Mint Plumbing & Heating

Plumbing Terms Glossary

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Taking the mystery out of plumbing...

Customer Plumbing definitions

Helpful words and phrases that heating and plumbing engineers tend to use:

Ballcock: The fill valve that controls the flow of water from the water supply line into a gravity-operated toilet tank. It is controlled by a float mechanism that floats in the tank water. When the toilet is flushed, the float drops and opens the ballcock, releasing water into the tank and/or bowl. As the water in the tank is restored, the float rises and shuts off the ballcock when the tank is full.

Air Lock: Blockage in the flow of water in the heating or hot water system, especially on the suction side of a pump caused by an air bubble in the line.

Bleed: To drain a pipe, tube, or hose of excess air by opening a valve at the end or systematically removing the air by force or suction.

Expansion Tank: A tank designed to absorb excess pressure due to thermal expansion

Float Ball: The floating ball connected to the ballcock inside the tank that rises or falls with changing water levels in the tank, and actuates or shuts off the ballcock as needed.

Plunger: An instrument usually with a rubber head, used to create suction in a drain line or a toilet to push a clog through the line.

Thermostatic Valve: A valve with automatic temperature control. When temperature or pressure fluctuations occur at the water inlets, a thermal actuator adjusts the hot and cold ratio to maintain the original temperature setting.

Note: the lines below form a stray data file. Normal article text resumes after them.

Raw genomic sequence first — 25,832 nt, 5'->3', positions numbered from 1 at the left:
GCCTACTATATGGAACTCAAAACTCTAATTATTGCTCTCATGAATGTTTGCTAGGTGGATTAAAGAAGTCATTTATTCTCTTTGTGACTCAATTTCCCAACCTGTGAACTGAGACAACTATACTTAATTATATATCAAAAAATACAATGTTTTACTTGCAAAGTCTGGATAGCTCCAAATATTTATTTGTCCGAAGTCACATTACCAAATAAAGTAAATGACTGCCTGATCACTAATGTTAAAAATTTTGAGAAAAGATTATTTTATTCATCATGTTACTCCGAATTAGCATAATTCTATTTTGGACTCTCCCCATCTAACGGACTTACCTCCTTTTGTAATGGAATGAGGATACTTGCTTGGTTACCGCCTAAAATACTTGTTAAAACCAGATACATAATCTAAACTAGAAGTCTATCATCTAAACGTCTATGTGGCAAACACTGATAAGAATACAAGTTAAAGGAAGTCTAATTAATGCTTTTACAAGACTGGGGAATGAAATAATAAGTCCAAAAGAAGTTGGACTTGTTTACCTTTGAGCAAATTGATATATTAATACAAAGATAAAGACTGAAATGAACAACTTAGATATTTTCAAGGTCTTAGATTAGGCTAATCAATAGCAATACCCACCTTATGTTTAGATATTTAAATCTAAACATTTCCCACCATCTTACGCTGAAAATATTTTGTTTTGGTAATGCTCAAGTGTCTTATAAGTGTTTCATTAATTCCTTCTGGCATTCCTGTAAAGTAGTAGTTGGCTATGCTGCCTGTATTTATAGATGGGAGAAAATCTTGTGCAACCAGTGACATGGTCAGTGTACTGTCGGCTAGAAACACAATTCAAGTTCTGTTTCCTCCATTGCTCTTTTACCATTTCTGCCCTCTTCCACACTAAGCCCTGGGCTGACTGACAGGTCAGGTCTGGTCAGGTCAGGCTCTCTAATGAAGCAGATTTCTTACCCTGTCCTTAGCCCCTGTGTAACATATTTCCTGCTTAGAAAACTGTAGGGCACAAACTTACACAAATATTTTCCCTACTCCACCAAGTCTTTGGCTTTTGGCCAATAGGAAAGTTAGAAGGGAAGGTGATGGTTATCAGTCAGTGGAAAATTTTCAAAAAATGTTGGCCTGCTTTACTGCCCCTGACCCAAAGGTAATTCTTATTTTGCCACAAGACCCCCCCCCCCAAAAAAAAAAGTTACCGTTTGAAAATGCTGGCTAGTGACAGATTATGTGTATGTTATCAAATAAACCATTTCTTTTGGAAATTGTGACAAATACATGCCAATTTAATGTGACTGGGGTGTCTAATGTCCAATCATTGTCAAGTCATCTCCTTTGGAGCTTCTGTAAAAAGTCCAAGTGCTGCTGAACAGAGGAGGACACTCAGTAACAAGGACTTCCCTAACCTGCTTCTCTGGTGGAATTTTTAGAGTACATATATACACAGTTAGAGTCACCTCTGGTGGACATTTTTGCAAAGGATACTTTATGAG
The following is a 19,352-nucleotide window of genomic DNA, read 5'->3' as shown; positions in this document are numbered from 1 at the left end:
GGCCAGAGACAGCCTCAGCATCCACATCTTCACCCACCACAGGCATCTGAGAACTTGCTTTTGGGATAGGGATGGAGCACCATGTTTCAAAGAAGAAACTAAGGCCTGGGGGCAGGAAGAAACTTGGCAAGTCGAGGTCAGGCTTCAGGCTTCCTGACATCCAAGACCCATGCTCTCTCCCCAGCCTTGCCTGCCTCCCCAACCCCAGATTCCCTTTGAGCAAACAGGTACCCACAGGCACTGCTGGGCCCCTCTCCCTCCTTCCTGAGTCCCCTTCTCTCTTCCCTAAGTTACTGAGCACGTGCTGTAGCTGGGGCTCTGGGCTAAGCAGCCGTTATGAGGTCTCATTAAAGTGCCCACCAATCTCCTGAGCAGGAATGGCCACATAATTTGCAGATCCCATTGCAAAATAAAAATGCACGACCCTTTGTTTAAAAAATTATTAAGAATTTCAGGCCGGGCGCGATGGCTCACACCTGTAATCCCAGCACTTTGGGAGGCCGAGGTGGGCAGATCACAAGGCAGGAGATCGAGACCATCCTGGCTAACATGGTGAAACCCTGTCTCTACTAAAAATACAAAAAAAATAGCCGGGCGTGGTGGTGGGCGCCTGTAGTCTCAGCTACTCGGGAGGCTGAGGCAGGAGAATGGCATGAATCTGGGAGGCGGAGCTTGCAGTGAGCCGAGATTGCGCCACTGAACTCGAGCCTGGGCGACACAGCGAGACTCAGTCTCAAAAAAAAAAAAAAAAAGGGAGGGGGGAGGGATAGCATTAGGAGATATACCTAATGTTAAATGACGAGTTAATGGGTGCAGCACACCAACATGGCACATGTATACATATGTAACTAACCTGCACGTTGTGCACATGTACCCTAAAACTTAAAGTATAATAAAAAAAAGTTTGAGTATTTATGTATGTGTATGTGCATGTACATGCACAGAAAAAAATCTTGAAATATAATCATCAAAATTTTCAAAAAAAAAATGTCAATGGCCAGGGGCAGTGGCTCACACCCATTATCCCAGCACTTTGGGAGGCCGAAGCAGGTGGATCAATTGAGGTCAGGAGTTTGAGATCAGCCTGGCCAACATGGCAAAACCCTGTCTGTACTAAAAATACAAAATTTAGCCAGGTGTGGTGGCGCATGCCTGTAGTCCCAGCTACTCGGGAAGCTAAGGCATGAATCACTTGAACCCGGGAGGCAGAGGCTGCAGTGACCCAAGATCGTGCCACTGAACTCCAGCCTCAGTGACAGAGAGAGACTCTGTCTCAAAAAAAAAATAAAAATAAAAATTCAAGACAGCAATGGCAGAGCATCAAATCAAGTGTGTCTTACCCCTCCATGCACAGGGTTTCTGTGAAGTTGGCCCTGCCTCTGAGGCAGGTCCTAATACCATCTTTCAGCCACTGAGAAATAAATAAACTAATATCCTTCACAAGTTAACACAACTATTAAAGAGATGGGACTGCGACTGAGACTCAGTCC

Trap: Curved section of drain line that prevents sewer odours from escaping into the atmosphere. All fixtures that have drains must have a "P" trap installed. A toilet is the only plumbing fixture with an "S" trap.

Locksheild valve: This is a valve  generally used for balancing. Normally find them on a hot water cylinder or one end of a radiator.

Stop cock: Incoming mains stop cock to turn the mains water off to the house. 
Bleed key: A special key that you can buy from most hardware shops that allows you to bleed the air out of your radiators

Flue: You will find  this on top or on the back of a boiler. This is where the boiler fumes (exhaust) is extracted out of the boiler to the outside of the property.

Condense pipe:  All new modern boilers are condensing and require a white plastic  pipe that runs to a waste or drain. This will allow the boiler to condense and work efficiently.

We are always here to help - if you have any questions then do not hesitate to contact us.

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